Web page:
Voight soon sets about terrorizing the crew, mostly by unleashing an arsenal of smirks and incomprehensible non-sequiturs. The plucky documentary crew is forced to devise schemes to usher Sarone into a grizzly end, and for good reason. Two minutes of Voight’s hamming, in such a confined space, would surely have had me plotting his demise as well. Well, honestly, I’d have wasted the majority of the crew’s film surreptitiously capturing hours upon hours of Lopez’s inspirational buttocks. But back to the movie. Time and time again, as the boat progresses down the river, the crew fails in their plots to incapacitate Sarone as, you see, he possesses a tranquilizer rifle capable of shooting a single dart, and a rickety revolver that looks more likely to disintegrate in the hunter’s hand than fire any meaningful projectile. Though, perhaps I am underestimating the hunter’s ability. In possibly the film’s silliest scene, Sarone levitates five feet into the air from a sitting position and locks Kari Wuhrer in a fatal leg scissors. This gripping scene occurs while our heroes battle the snake, a laughable CGI contraption seemingly devised and designed in a local community college. As with every horror move, the monster is preternaturally vengeful, going so far as to snarl and give chase to its “prey” while easier meals lay sedentary on each passing riverbank. Never mind most Anacondas float aimlessly underneath the water’s skin, hoping a bird or monkey will wander close enough for it to snatch; this particular beast will scale a waterfall in order to get its jaws around our heros. In a nutshell, the snake devours nearly the entire crew before being killed by a gun blast to the face. Unsurprisingly, there is a second, larger Anaconda who gives chase to the surviving crew members. It meets a similarly campy end, by being blown up in a smokestack. As the movie draws to a close, the tribe that was the cause of all this horror in the first place is discovered, staring dimly at the boat from the shore.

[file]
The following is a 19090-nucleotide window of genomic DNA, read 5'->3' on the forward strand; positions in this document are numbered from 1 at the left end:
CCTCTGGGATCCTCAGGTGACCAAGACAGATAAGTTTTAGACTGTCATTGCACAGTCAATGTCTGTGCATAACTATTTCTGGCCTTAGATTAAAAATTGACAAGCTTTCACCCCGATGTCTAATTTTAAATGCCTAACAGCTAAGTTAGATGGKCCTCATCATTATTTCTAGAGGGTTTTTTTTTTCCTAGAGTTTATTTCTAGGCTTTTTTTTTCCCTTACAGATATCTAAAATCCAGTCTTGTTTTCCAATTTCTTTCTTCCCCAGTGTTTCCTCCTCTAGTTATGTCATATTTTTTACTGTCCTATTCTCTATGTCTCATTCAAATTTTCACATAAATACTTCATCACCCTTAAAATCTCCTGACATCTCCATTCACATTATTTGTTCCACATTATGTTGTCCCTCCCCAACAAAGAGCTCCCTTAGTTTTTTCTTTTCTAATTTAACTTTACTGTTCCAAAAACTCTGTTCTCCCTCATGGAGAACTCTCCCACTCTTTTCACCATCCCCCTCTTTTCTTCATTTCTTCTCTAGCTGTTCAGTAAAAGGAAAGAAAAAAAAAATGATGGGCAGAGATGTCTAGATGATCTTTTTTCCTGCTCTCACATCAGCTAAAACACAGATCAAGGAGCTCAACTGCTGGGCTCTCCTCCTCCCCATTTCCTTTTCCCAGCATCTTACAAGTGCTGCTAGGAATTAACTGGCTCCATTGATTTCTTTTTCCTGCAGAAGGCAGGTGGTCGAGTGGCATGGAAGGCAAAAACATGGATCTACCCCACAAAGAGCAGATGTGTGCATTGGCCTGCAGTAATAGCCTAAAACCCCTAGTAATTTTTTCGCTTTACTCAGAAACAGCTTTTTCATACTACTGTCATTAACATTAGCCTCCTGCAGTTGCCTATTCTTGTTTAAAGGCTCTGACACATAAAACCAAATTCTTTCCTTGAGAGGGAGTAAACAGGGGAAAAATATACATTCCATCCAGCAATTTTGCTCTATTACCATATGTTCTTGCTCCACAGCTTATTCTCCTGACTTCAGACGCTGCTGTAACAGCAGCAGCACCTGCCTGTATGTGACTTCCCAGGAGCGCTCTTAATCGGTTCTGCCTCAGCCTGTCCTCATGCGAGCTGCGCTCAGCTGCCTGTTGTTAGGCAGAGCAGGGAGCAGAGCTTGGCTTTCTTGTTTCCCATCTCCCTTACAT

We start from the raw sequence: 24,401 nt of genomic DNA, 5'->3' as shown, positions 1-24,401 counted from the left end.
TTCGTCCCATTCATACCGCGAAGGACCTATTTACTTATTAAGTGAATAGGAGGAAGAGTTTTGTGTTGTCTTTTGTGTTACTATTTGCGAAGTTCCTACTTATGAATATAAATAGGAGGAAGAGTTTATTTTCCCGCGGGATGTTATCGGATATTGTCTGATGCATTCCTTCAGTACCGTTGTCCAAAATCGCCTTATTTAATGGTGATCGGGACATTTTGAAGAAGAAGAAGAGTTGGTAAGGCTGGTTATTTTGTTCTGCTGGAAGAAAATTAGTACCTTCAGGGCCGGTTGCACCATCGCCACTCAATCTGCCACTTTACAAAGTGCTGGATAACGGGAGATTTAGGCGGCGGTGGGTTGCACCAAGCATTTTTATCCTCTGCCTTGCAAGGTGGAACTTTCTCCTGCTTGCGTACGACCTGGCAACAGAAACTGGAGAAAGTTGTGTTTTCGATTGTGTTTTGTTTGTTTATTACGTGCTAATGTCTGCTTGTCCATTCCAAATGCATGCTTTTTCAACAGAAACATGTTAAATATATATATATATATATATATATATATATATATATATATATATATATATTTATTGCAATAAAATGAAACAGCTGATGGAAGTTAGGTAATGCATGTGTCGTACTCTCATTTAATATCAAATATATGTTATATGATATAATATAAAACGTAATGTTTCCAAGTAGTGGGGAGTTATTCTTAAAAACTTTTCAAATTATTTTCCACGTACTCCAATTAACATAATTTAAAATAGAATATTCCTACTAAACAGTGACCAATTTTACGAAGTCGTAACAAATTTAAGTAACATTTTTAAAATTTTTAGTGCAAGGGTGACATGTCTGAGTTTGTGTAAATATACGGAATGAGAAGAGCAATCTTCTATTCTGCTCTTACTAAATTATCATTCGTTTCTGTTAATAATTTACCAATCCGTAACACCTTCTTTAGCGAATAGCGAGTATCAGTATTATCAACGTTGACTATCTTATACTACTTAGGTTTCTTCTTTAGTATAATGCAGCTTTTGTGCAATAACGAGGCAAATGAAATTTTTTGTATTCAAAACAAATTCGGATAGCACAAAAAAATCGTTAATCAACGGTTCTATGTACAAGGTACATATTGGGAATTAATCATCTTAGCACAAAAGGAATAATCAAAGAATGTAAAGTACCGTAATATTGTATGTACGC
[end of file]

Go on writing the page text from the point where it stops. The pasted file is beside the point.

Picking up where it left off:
More important than the movie itself, which was an admitted riot – between the laughable effects, the implausible plot and hammy dialogue – is who starred in it and the great lengths they went to to ensure the film lived forever in infamy.